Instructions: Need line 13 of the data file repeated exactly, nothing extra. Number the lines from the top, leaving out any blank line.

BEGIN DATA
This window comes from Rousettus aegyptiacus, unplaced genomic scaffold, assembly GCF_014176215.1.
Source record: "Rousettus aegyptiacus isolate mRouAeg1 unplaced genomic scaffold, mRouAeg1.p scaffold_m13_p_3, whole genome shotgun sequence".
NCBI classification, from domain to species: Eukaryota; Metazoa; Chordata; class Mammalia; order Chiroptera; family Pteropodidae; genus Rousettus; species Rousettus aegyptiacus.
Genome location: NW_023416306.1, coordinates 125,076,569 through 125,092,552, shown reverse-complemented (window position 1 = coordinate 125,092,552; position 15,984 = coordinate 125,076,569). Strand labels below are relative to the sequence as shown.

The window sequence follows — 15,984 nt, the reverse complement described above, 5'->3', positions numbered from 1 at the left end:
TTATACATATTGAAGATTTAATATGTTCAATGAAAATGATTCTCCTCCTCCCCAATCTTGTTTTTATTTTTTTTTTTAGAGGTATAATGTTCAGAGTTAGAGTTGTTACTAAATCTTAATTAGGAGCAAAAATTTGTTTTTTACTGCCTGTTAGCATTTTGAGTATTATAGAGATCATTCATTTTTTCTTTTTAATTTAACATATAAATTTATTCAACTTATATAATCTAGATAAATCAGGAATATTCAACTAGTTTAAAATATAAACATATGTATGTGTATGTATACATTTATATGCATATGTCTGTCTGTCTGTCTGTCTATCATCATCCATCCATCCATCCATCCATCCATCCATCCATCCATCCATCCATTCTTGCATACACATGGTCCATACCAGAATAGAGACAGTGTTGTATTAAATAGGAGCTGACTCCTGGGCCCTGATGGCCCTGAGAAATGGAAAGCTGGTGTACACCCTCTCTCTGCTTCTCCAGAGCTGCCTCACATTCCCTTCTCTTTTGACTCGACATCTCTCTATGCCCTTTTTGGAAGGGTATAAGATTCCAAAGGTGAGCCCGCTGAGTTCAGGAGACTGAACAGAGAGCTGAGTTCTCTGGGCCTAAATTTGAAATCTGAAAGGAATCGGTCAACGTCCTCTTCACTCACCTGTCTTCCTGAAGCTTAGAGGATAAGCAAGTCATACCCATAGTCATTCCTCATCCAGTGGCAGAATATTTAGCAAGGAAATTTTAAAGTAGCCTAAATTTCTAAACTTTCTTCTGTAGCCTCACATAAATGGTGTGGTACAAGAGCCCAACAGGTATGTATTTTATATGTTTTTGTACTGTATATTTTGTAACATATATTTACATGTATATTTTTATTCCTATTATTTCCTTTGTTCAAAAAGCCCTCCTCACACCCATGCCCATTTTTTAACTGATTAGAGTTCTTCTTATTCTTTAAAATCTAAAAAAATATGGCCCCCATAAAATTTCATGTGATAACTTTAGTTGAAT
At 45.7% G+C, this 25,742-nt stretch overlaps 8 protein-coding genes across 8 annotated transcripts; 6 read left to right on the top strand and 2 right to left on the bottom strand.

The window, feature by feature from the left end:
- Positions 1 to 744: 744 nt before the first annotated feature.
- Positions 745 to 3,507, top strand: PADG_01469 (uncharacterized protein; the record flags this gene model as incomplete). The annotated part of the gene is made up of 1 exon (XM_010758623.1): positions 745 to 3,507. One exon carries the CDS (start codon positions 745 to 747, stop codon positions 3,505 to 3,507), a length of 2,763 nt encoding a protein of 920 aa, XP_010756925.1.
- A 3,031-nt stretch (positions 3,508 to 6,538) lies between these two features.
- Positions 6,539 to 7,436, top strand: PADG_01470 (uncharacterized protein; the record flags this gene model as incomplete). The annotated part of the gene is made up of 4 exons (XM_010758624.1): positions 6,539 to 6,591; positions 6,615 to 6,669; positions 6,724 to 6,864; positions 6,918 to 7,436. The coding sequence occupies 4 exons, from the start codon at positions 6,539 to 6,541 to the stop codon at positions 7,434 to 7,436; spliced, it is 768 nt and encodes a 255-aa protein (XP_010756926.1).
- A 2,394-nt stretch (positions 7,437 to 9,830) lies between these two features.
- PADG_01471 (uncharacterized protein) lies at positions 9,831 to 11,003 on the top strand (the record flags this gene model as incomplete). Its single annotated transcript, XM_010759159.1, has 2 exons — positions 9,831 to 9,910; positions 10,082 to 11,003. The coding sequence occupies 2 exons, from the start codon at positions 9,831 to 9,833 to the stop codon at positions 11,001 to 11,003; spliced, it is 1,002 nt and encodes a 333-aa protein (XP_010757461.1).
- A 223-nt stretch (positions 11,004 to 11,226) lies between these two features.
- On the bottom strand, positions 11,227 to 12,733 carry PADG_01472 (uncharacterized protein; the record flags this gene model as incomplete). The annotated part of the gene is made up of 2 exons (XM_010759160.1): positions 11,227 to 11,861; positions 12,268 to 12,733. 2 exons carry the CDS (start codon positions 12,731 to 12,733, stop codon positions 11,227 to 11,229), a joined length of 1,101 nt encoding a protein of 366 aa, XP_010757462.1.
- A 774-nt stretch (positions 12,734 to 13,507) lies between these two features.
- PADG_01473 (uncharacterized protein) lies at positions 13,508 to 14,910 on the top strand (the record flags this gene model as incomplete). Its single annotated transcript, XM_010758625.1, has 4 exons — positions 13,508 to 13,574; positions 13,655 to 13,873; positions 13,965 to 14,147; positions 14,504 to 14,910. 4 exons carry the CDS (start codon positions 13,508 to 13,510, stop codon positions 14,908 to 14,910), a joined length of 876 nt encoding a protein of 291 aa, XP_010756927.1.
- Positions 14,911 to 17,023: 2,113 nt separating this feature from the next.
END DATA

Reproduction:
- A 2,394-nt stretch (positions 7,437 to 9,830) lies between these two features.